Planning the Next 20 Years

I’ve been watching a lot of Andrew Kirby recently. This kid is less than half my age, but has twice the wisdom!

Recently, he talked about how you can look at your past behavior to plan a strategy for the future, and included a quote about a boat needing to know which port it’s heading to, or it’ll get lost.

Photo by Ivan Ragozin on Unsplash

I’m in my late-forties, which seems like a good time to reflect on the past and consider what I’ve done – and which of that has been most rewarding. Hopefully that can help me decide what to focus on for the next two decades.

Family & work

Wow. When I think about it, twenty years is a long time and so much has happened – getting married, having a kid, buying a house and starting my own English school. Interestingly, I did most of that in the first ten years, and there’s been nothing anywhere near as significant since then.

Is there anything in that period which I’d like to repeat in the next twenty years? Hahaha, I can’t say there is. I’ve no desire to expand my family nor English school! If anything, keeping the school going is a big enough challenge.

Health & Fitness

In the last ten years I got into weight training, running, cycling, swimming and hiking. I couldn’t do any of that at the same level again, but I did enjoy the trail running community I was a part of. I contributed a lot to it through the Kakamigahara Trail Run Project, but I feel that chapter is closed now.

I could volunteer myself at local sporting events. I might make some new friends and improve my Japanese. But I don’t really see how that would serve my life purpose, which is…. I don’t know yet! That’s what I’m trying to figure out.

Health-wise, yoga is something that I really enjoy, but at my age and flexibility there’s a limit on how far I can take that.

Hobbies & Projects

It’s only natural that our hobbies are the things that satisfy us the most, otherwise we wouldn’t do them! In my case, I’ve tried a few things over the last 20 years:

I had a good run making websites. I even led an open-source web development project. That was fun.

I had less success with learning Japanese and Chinese, and my attempts to learn the recorder and guitar were short-lived. More recently, I’ve been building an Eiken website for English language students, but my interest is waning.

Surprisingly, the one thing I’m most proud of – a video game that I made and published – turned out be the biggest waste of time ever from a financial standpoint. It sold over 2,500 copies and got rave reviews, but barely covered the cost of developing it.

In Pursuit of Happiness

It’s clear from the above that I’m too old, not interested, or not skilled enough to continue anything from my past into the future. But hang on a minute. Let’s think…

I suppose there are two parts to this.

  1. What is the end goal?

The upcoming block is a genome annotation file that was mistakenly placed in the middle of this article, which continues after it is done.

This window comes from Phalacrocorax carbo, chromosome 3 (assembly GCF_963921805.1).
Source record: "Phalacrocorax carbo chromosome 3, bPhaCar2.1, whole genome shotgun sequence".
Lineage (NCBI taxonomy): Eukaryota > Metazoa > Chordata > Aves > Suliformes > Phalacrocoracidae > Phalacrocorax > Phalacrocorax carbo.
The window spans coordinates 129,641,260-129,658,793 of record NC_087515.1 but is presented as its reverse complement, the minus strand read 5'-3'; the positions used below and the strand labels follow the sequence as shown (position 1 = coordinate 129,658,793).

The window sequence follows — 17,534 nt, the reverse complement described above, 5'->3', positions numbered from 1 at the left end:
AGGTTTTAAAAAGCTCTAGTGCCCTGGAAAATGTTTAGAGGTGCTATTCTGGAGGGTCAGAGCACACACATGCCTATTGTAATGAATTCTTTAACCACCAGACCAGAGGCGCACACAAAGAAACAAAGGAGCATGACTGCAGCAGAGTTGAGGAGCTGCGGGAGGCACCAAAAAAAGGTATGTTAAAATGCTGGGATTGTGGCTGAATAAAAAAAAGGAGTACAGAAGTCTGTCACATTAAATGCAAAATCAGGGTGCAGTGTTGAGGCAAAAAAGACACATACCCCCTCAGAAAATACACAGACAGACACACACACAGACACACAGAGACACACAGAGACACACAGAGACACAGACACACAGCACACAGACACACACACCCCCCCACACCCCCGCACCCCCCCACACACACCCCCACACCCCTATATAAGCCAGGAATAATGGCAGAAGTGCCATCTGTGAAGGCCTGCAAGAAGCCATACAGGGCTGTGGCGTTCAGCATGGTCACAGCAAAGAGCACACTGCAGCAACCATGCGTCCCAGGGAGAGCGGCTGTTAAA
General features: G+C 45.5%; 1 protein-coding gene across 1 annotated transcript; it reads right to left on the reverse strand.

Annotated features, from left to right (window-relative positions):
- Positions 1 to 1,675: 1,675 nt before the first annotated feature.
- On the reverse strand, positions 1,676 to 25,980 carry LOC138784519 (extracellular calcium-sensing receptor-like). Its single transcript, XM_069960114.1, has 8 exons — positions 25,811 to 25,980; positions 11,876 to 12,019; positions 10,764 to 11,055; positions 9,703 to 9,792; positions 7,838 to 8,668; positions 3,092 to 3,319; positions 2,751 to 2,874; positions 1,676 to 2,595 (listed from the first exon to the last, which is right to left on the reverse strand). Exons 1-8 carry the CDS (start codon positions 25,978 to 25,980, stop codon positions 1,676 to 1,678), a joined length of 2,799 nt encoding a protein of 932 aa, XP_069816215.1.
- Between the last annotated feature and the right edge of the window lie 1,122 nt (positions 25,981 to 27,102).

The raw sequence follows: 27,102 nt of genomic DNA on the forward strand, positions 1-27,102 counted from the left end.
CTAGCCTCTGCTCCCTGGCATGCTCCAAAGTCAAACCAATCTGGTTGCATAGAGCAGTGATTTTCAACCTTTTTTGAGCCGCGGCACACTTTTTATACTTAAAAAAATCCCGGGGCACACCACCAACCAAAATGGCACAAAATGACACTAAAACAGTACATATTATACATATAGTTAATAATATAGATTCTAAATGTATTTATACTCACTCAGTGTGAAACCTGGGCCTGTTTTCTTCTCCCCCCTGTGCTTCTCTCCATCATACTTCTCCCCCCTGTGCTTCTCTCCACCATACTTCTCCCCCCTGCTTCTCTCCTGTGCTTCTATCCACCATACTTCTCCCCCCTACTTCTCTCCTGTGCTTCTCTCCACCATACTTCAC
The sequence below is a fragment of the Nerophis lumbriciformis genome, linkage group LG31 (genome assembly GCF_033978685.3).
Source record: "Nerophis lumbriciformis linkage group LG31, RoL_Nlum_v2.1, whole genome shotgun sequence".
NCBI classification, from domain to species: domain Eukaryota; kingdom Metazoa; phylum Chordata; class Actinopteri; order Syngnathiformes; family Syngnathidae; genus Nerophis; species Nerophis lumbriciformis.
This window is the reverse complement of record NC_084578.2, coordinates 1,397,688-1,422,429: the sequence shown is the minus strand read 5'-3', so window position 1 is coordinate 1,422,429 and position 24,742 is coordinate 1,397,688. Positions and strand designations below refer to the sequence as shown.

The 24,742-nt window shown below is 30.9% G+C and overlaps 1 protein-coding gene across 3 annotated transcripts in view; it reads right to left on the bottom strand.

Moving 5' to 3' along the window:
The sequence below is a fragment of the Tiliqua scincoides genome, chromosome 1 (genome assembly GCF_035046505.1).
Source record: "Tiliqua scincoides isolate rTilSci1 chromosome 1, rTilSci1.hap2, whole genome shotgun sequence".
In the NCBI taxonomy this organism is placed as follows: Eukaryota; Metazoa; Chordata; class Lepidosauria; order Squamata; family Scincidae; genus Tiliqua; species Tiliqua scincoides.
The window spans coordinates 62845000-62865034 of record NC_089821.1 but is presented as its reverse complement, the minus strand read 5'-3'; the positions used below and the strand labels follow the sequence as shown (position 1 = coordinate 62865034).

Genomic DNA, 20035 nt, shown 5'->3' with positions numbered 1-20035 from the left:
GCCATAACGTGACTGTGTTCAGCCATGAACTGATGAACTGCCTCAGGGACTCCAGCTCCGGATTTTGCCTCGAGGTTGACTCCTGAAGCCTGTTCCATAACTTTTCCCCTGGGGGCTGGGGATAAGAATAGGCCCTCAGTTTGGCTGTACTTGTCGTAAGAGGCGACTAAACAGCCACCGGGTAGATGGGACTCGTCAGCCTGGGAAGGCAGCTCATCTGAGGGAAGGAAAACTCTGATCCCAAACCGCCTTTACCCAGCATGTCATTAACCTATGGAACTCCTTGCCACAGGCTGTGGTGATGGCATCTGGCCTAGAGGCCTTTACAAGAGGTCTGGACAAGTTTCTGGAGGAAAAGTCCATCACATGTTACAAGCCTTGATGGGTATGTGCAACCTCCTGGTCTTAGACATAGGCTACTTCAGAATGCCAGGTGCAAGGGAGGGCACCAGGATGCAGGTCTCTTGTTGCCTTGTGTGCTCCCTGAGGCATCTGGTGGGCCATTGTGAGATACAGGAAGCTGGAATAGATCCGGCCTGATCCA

2. How can I enjoy getting there?

Deciding a Destination

At my age, I have to sail my ship into a comfortable port. I dream about living even farther into the countryside, but being a short distance from food and healthcare has to be considered. Realistically, the sensible option is to stay where I am, though my house might need a complete rebuild if it’s to last another 30~40 years.

Okay, that’s decided, then. My end goal is to rebuild my current house so that it’s suitable for my elderly needs.

A Means of Transportation

Clearly I need to steer my English school so that it carries me to retirement. But this ship could well sink, so I’ll need to attach a lifeboat – a second stream of income that’s enjoyable to earn. Haha, enjoyable to earn. Is such a thing possible?

I could delve deeper into a hobby and pick one particular aspect that I both enjoy and would like to become an expert in. For example, creating educational material for a video game engine. That would combine my teaching experience with my interest in games and programming. It would also serve my desire to provide something of value. It’s satisfying to help people, you know?


Yes. The logic makes sense. Find a niche that you enjoy, become an expert in it, then monetize it. You might say, “Yeah, but there’s too much competition these days”, and you’d be right, so you need to market yourself so that you become the brand. You’ll be unique in your niche.

After all, I don’t follow Andrew Kirby just for his youthful wisdom. He doesn’t say anything that hasn’t been said, written and documented a thousand times over. It’s how he presents that information which I find appealing.

Right, so my plan for the next 20 years is to charm people into being my fans while providing useful content that I enjoy making.

If you like, you can find me on Twitter at @nick_ramsay. I'd love to hear from you!

2 thoughts on “Planning the Next 20 Years

  1. I think its really cool what you did with that video game. OK so maybe it just broke even, so what? It’s still a massive accomplishment and 2500 in sales is great! Maybe you could try making another game and maybe you’ll have even more success.

    Whatever you do, just do what gives you joy and I think the rest will come. All of the things you’ve tried so far have been worthwhile, even when you didn’t stay with them.. They were still experiences and brought you to something else. Keep going!

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